Doha negotiations on environmental goods (including those relevant to trade in sustainable energy
equipment) have been bogged down by differences between members over scope and coverage, as
well as the modalities of liberalisation. Services negotiations too have been making extremely slow
progress. Issues that were originally on the table for negotiations, such as investment, competition
policy, and transparency in government procurement were dropped from the Doha negotiating
agenda following the lack of an ‘explicit consensus’ at the WTO Ministerial Conference in Cancun
in 2003. The Doha Round as a whole is presently stalled, following a lack of agreement in a number
of critical areas, such as non-agricultural market access (NAMA) – i.e. manufactured goods. The
‘single-undertaking’ approach of the WTO, whereby ‘nothing is agreed until everything is agreed’,
makes it very difficult in current circumstances to address energy-related issues as part of a large
and comprehensive set of multilateral trade negotiations.
A major forum outside the WTO relevant to sustainable energy is the UNFCCC negotiating framework.
This framework, however, faces challenges of its own and may not be the appropriate place to
negotiate trade rules and to introduce operational provisions for addressing trade and market
barriers to SEGS. Another Forum could be provided by the Energy Charter Treaty (ECT), especially
since it covers transit and investment-related provisions on energy. However, membership in the
ECT is not universal and excludes many countries that matter. Important emerging countries,
including China and India, are not yet part of the ECT. Furthermore, at a substantive level the
ECT addresses issues of transit and investment related to energy, but has no framework to traderelated
concessions on SEGS. Individual regional or bilateral trade agreements may also be limited
in terms of membership and may not include important countries that matter for SEGS trade.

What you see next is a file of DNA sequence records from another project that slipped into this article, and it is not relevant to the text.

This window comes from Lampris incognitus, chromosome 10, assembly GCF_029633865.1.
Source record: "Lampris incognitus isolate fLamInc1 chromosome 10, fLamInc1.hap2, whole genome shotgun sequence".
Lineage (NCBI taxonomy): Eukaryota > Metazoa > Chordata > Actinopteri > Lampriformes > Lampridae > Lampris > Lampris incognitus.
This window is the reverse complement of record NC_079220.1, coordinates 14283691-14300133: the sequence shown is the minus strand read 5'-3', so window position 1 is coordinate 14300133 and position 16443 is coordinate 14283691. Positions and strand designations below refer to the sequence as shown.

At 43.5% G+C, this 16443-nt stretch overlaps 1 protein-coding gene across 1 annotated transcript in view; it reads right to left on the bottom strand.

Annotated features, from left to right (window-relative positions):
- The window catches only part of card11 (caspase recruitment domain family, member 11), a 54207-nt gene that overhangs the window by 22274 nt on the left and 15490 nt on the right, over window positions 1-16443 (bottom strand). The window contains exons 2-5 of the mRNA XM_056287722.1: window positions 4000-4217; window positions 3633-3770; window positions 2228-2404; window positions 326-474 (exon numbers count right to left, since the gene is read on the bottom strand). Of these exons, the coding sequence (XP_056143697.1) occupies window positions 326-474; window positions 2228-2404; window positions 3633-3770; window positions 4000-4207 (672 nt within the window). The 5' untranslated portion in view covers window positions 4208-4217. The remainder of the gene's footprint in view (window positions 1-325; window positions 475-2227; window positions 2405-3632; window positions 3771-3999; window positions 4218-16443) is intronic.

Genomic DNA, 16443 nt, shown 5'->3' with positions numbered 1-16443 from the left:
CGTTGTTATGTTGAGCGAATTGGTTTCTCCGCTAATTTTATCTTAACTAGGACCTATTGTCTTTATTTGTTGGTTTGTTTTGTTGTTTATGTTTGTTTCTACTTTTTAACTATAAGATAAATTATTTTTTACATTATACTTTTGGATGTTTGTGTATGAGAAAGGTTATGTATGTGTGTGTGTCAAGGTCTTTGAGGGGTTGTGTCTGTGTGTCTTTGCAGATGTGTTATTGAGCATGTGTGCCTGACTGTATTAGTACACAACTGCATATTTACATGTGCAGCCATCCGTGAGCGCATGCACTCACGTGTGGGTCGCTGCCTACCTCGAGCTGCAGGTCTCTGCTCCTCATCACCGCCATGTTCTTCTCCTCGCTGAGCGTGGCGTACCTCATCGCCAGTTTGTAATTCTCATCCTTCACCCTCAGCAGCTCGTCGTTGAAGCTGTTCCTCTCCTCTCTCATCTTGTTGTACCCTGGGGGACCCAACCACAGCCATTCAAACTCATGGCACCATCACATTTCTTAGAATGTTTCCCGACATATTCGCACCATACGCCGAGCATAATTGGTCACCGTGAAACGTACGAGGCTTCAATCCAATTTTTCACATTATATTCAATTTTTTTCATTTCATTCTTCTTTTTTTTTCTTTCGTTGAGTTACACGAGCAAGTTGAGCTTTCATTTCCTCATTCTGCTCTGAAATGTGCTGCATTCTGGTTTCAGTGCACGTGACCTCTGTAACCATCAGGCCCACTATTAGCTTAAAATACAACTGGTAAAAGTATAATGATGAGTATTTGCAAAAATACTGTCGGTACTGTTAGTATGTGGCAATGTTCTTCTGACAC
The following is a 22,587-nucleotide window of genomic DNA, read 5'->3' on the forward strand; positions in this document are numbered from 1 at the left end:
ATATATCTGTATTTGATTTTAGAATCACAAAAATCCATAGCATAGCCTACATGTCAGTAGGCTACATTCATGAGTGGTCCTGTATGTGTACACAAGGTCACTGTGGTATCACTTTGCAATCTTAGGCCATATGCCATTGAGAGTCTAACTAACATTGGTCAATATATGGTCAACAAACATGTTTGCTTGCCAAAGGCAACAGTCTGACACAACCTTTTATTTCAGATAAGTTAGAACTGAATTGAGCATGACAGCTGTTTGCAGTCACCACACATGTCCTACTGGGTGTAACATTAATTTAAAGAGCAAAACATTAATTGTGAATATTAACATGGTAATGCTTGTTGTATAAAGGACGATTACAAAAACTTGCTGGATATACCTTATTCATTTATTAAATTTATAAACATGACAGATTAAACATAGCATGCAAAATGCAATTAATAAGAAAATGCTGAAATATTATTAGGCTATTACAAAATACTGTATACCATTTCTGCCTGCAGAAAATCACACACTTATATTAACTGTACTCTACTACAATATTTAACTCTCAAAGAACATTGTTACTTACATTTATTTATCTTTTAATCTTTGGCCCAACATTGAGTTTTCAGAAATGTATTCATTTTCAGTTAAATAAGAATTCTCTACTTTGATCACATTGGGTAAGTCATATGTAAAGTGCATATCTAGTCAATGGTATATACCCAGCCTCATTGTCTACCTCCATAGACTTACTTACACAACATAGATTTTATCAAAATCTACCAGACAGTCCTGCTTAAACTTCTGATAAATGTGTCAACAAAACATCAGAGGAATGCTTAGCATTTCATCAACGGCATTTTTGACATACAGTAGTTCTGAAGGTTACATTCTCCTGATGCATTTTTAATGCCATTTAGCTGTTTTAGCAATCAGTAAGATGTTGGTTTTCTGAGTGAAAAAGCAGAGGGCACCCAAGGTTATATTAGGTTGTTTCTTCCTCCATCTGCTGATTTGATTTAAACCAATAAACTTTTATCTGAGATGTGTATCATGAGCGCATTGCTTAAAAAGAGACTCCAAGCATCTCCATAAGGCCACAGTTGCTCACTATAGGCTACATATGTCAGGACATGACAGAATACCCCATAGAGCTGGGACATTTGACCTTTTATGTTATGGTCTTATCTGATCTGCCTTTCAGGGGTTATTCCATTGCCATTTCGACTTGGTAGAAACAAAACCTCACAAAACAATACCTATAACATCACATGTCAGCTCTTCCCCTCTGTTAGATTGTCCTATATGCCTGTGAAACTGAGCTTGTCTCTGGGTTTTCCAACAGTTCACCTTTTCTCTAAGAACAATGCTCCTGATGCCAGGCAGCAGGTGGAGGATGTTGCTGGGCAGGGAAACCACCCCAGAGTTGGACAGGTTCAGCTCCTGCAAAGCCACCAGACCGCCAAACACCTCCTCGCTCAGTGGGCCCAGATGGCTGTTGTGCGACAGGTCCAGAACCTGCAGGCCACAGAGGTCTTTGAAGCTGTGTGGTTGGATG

ICTSD Global Platform xi
All these factors show that it is worthwhile to consider a fresh approach that takes a holistic
and integrated view of the sustainable energy sector, while simultaneously addressing a variety
of market and trade-related barriers. A Sustainable Energy Trade Agreement (SETA) could be a
way to bring together countries interested in addressing climate change and longer term energy
security while maintaining open markets. Numerous possible pathways could be conceived for
such an agreement in terms of structure, as well as the scope of issues and market barriers to
A SETA could be a stand-alone plurilateral agreement similar to the Government Procurement
Agreement (GPA) at the WTO. Alternatively, it could extend concessions on a most favoured nation
MFN) basis to all WTO Members, similar to the Information Technology Agreement (ITA), with such
an extension made conditional on the accession of a ‘critical mass’ of Members based on various
trade, climate, or energy-related criteria.
A SETA could also be conceived as a stand-alone plurilateral agreement outside of the WTO, the
advantage in this case being that membership would also be open to other, non-WTO Members.
There could also be a possibility of eventually incorporating such an agreement into the WTO
framework at some point in the future. If concluded outside the WTO, Members would need
to clarify the agreement’s relationship with existing WTO rules and agreements, including with
regard to any dispute settlement mechanisms.
Numerous possibilities also exist with regard to the manner in which the scope of issues and
market barriers could be addressed within a SETA. Issues could be addressed in two phases, with
a first phase addressing clean energy supply goods and services, starting with solar, wind, smallhydro
and biomass and eventually extending to marine, geothermal, clean coal, and transportrelated
biofuels. A second phase could address the wider scope of energy efficiency products and
standards, particularly those related to the priority sectors identified by the Intergovernmental
Panel on Climate Change (IPCC) for GHG mitigation: buildings and construction, transportation,
and manufacturing. Negotiators could take up issues as a ‘cluster’ or proceed incrementally on an
issue by issue agenda.
Each of these approaches has its own pros and cons. Whatever the approach adopted, negotiators
should ensure that the ‘development dimension’ is reflected in the modalities, including special
and differential treatment for developing countries as well as meaningful provisions on facilitating
access to climate-related technologies, technical assistance, and capacity building.
While not a ‘silver bullet’ remedy for all the trade-related issues and challenges on sustainable
energy, a SETA might facilitate alternative or innovative approaches to liberalising sustainable
energy goods and services. It could provide an environment conducive to assessing the linkages
between sustainable energy goods and energy services, and serve as an ideal ‘laboratory,’ where
rules and disciplines pertaining to sustainable energy could be clarified and take shape.
In addition to its catalysing effect on world trade in a sector of huge importance to global climate
mitigation efforts, such an agreement could constructively inform, and perhaps even shape the
course of future negotiations and work at the WTO as well as the UNFCCC.